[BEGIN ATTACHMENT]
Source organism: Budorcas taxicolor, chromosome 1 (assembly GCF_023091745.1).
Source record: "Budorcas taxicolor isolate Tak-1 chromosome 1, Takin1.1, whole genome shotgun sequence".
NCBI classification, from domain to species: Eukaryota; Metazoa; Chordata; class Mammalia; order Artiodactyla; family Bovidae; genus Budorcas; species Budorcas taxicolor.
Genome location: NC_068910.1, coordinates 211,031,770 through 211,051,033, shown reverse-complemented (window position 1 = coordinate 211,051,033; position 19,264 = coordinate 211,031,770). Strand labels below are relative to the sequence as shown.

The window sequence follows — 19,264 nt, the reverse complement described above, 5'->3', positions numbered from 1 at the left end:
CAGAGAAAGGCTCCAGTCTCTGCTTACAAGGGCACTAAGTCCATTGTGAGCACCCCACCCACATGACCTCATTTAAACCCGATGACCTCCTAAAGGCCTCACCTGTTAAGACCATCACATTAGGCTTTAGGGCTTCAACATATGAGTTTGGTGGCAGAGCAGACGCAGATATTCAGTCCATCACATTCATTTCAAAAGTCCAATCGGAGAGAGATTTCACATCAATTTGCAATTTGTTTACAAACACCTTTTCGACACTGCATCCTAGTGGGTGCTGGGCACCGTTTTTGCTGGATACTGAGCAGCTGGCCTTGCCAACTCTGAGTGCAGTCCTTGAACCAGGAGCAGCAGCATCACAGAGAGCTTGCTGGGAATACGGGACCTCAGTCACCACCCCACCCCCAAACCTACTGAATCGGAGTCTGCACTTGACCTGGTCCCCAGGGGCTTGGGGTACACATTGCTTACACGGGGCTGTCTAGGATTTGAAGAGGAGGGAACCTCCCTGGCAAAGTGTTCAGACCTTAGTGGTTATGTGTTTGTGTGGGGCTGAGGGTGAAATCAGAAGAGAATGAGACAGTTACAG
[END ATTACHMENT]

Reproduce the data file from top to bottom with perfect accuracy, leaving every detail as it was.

Source organism: Budorcas taxicolor, chromosome 1 (assembly GCF_023091745.1).
Source record: "Budorcas taxicolor isolate Tak-1 chromosome 1, Takin1.1, whole genome shotgun sequence".
NCBI classification, from domain to species: Eukaryota; Metazoa; Chordata; class Mammalia; order Artiodactyla; family Bovidae; genus Budorcas; species Budorcas taxicolor.
Genome location: NC_068910.1, coordinates 211,031,770 through 211,051,033, shown reverse-complemented (window position 1 = coordinate 211,051,033; position 19,264 = coordinate 211,031,770). Strand labels below are relative to the sequence as shown.

The window sequence follows — 19,264 nt, the reverse complement described above, 5'->3', positions numbered from 1 at the left end:
CAGAGAAAGGCTCCAGTCTCTGCTTACAAGGGCACTAAGTCCATTGTGAGCACCCCACCCACATGACCTCATTTAAACCCGATGACCTCCTAAAGGCCTCACCTGTTAAGACCATCACATTAGGCTTTAGGGCTTCAACATATGAGTTTGGTGGCAGAGCAGACGCAGATATTCAGTCCATCACATTCATTTCAAAAGTCCAATCGGAGAGAGATTTCACATCAATTTGCAATTTGTTTACAAACACCTTTTCGACACTGCATCCTAGTGGGTGCTGGGCACCGTTTTTGCTGGATACTGAGCAGCTGGCCTTGCCAACTCTGAGTGCAGTCCTTGAACCAGGAGCAGCAGCATCACAGAGAGCTTGCTGGGAATACGGGACCTCAGTCACCACCCCACCCCCAAACCTACTGAATCGGAGTCTGCACTTGACCTGGTCCCCAGGGGCTTGGGGTACACATTGCTTACACGGGGCTGTCTAGGATTTGAAGAGGAGGGAACCTCCCTGGCAAAGTGTTCAGACCTTAGTGGTTATGTGTTTGTGTGGGGCTGAGGGTGAAATCAGAAGAGAATGAGACAGTTACAG